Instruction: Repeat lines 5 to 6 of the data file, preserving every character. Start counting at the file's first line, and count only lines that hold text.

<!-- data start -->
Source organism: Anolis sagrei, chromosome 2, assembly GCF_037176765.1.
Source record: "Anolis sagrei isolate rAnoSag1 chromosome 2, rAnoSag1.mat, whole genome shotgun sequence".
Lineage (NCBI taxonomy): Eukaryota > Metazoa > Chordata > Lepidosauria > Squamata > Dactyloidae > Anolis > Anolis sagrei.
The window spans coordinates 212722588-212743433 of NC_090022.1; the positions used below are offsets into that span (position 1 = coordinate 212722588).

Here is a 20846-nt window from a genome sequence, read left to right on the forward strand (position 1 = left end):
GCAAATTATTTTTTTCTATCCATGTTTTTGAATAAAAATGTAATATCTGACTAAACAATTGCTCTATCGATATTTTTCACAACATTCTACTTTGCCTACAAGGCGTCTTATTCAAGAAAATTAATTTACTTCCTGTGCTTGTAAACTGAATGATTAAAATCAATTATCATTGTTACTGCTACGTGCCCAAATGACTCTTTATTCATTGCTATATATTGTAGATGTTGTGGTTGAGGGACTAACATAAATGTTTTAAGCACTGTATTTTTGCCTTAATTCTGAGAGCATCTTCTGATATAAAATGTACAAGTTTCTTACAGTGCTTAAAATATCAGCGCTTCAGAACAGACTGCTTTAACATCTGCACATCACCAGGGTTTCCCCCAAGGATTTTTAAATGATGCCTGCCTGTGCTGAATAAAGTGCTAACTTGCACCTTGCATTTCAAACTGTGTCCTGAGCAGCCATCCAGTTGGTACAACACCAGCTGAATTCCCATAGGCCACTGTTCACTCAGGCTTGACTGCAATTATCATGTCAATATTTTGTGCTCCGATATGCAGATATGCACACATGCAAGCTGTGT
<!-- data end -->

Here is a 20846-nt window from a genome sequence, read left to right on the forward strand (position 1 = left end):
GCAAATTATTTTTTTCTATCCATGTTTTTGAATAAAAATGTAATATCTGACTAAACAATTGCTCTATCGATATTTTTCACAACATTCTACTTTGCCTACAAGGCGTCTTATTCAAGAAAATTAATTTACTTCCTGTGCTTGTAAACTGAATGATTAAAATCAATTATCATTGTTACTGCTACGTGCCCAAATGACTCTTTATTCATTGCTATATATTGTAGATGTTGTGGTTGAGGGACTAACATAAATGTTTTAAGCACTGTATTTTTGCCTTAATTCTGAGAGCATCTTCTGATATAAAATGTACAAGTTTCTTACAGTGCTTAAAATATCAGCGCTTCAGAACAGACTGCTTTAACATCTGCACATCACCAGGGTTTCCCCCAAGGATTTTTAAATGATGCCTGCCTGTGCTGAATAAAGTGCTAACTTGCACCTTGCATTTCAAACTGTGTCCTGAGCAGCCATCCAGTTGGTACAACACCAGCTGAATTCCCATAGGCCACTGTTCACTCAGGCTTGACTGCAATTATCATGTCAATATTTTGTGCTCCGATATGCAGATATGCACACATGCAAGCTGTGT